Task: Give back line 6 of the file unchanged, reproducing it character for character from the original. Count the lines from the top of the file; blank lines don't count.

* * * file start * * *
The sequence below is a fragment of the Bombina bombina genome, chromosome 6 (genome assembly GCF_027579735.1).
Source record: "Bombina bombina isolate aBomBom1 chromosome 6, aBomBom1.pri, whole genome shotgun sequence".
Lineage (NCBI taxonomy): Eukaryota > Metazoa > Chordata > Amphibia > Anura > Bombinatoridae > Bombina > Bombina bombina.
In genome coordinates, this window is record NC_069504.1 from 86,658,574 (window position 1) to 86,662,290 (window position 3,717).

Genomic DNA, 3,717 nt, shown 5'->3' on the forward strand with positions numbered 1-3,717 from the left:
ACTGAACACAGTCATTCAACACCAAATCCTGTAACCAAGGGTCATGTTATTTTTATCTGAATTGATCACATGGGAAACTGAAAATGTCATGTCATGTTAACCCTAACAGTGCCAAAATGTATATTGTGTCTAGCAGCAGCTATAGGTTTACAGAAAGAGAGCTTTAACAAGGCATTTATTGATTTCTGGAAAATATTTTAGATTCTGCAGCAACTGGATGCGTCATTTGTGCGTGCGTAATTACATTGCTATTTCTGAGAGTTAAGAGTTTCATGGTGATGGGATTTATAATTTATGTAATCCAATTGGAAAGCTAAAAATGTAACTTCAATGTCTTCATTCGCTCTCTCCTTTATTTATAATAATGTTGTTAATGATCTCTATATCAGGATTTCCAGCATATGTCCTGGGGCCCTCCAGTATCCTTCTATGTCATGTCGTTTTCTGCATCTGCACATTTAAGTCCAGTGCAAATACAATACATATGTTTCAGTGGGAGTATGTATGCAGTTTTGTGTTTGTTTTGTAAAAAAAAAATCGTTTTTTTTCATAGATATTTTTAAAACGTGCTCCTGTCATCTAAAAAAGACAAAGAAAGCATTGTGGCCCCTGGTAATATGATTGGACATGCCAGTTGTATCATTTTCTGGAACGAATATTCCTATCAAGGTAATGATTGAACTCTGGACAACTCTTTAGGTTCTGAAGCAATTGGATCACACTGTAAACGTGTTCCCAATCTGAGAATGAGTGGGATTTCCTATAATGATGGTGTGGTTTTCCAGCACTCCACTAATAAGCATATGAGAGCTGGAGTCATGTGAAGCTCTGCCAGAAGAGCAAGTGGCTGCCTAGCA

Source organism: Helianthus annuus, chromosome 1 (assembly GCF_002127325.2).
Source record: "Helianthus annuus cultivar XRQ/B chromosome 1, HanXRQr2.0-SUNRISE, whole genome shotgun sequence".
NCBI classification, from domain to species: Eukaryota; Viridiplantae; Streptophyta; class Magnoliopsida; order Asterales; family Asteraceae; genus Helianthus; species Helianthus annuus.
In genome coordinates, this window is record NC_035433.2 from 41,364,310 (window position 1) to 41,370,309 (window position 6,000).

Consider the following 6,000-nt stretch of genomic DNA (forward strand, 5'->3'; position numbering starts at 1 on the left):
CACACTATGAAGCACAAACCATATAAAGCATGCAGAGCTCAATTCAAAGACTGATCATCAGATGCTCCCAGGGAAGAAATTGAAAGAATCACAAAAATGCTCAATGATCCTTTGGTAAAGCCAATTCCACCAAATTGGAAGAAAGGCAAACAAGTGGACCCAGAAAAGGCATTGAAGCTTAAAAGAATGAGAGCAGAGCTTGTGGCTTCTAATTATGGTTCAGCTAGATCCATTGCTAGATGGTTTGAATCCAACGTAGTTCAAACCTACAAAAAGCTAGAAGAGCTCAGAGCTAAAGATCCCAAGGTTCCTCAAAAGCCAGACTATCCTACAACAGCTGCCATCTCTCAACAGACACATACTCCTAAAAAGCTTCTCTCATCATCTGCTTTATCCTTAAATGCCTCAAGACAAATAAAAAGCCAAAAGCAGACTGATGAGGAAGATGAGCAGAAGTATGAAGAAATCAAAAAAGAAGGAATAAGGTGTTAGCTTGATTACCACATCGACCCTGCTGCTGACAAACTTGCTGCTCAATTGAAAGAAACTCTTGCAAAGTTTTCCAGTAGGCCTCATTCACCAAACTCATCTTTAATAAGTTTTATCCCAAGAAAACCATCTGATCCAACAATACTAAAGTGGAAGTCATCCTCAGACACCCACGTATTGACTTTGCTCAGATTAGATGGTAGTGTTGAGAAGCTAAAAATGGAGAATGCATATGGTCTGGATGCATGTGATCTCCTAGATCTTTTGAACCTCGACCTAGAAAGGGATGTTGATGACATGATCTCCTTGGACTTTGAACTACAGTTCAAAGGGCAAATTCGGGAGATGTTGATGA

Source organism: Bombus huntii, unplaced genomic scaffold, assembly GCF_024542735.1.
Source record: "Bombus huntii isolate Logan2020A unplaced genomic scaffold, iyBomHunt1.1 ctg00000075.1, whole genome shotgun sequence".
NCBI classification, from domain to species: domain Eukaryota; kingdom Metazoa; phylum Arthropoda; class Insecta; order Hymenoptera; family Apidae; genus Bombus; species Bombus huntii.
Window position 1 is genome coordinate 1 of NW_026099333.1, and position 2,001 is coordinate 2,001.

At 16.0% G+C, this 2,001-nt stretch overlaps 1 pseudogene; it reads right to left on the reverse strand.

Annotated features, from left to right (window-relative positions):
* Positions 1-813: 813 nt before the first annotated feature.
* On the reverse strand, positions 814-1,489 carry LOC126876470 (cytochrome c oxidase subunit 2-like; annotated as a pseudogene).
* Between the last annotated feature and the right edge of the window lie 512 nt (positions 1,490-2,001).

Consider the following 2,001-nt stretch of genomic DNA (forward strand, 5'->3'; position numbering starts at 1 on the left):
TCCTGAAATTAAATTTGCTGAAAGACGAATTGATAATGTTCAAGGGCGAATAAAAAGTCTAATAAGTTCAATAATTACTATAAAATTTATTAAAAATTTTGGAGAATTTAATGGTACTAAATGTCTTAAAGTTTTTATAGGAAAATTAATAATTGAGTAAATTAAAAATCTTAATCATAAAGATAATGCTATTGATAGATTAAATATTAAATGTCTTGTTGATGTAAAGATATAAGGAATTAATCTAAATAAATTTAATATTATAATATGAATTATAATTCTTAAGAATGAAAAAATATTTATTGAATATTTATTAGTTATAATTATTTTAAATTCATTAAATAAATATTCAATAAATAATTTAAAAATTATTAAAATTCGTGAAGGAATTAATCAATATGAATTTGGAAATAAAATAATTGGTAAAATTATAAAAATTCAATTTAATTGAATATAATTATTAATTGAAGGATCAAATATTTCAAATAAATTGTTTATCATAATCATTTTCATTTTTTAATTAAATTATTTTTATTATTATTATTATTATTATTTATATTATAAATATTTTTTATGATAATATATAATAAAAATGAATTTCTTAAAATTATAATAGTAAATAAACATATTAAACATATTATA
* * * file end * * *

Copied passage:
ACTGAACACAGTCATTCAACACCAAATCCTGTAACCAAGGGTCATGTTATTTTTATCTGAATTGATCACATGGGAAACTGAAAATGTCATGTCATGTTAACCCTAACAGTGCCAAAATGTATATTGTGTCTAGCAGCAGCTATAGGTTTACAGAAAGAGAGCTTTAACAAGGCATTTATTGATTTCTGGAAAATATTTTAGATTCTGCAGCAACTGGATGCGTCATTTGTGCGTGCGTAATTACATTGCTATTTCTGAGAGTTAAGAGTTTCATGGTGATGGGATTTATAATTTATGTAATCCAATTGGAAAGCTAAAAATGTAACTTCAATGTCTTCATTCGCTCTCTCCTTTATTTATAATAATGTTGTTAATGATCTCTATATCAGGATTTCCAGCATATGTCCTGGGGCCCTCCAGTATCCTTCTATGTCATGTCGTTTTCTGCATCTGCACATTTAAGTCCAGTGCAAATACAATACATATGTTTCAGTGGGAGTATGTATGCAGTTTTGTGTTTGTTTTGTAAAAAAAAAATCGTTTTTTTTCATAGATATTTTTAAAACGTGCTCCTGTCATCTAAAAAAGACAAAGAAAGCATTGTGGCCCCTGGTAATATGATTGGACATGCCAGTTGTATCATTTTCTGGAACGAATATTCCTATCAAGGTAATGATTGAACTCTGGACAACTCTTTAGGTTCTGAAGCAATTGGATCACACTGTAAACGTGTTCCCAATCTGAGAATGAGTGGGATTTCCTATAATGATGGTGTGGTTTTCCAGCACTCCACTAATAAGCATATGAGAGCTGGAGTCATGTGAAGCTCTGCCAGAAGAGCAAGTGGCTGCCTAGCA